A lithe punk with a voice like Jim Morrison and a similar propensity for waxing poetic, Michael Parks Jnr. is – much like his band – an anomaly. Just as happy chatting about Fugazi as he is about his band’s tendency to burst into a psychedelic blues jam mid-set, All Them Witches owe as much to the ‘never-ending tour’ ethic of the 80s indie and hardcore scene as they do to the jam-heavy stylings of stoner rock. In the past two years alone they have played the UK no less than five times, managing not only to build a fanbase but also to increase the size of the venues they play – not bad for an indie label rock band with no noticeable social media presence.
“We’re good at posting images on Instagram, but that’s about it,” Parks admits. “The best thing about going to see bands before the internet was not knowing what was going to happen. You had the ticket, you had the time you had to be there. The rest was a mystery, part of a travelling circus.”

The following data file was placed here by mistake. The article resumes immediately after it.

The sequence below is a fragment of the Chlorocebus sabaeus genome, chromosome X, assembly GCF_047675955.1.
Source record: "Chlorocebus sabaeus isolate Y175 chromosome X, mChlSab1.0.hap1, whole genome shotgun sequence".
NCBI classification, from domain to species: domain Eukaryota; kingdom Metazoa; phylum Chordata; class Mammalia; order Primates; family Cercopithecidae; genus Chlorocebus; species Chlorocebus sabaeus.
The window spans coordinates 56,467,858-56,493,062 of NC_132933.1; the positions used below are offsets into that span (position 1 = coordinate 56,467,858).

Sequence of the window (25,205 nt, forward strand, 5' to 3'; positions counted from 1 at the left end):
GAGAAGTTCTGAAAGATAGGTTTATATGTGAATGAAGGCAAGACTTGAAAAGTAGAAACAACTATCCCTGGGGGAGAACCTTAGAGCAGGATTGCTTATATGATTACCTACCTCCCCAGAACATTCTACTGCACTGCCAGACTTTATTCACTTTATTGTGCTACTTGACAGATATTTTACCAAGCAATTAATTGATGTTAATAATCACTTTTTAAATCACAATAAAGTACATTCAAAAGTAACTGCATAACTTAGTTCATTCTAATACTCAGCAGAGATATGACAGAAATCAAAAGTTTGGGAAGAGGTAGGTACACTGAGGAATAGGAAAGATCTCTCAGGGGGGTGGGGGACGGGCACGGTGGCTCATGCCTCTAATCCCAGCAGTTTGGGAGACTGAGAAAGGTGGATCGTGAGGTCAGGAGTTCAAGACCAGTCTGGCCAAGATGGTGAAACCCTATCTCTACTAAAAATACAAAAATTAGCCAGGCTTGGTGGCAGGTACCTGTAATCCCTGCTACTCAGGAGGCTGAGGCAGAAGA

For ATW the circus is always in town, one way or another. While parts of the industry scream that live music is dying, ATW are out playing shows, watching the crowds get bigger. They aren’t a band beholden to album/promo/tour cycles, preferring to develop their sound and fan base organically.
“Touring is where you knock all the rough edges off,” says Parks. “Playing a different room every night, with different people in every town… It’s good because it tests your limits.”
The Road’s propensity for testing musicians’ limits is legendary. Often depicted as an adversarial entity that threatens loneliness, drug abuse and even death (to say nothing of real-world problems of a financial and political nature), touring is often seen as a necessary evil, albeit one which becomes more and more difficult with each passing year. With this in mind, it’s not hard to see why musicians like The Killers’ Dave Keuning are swearing it off completely. So doing this all year round, barely taking a break – it must be tough.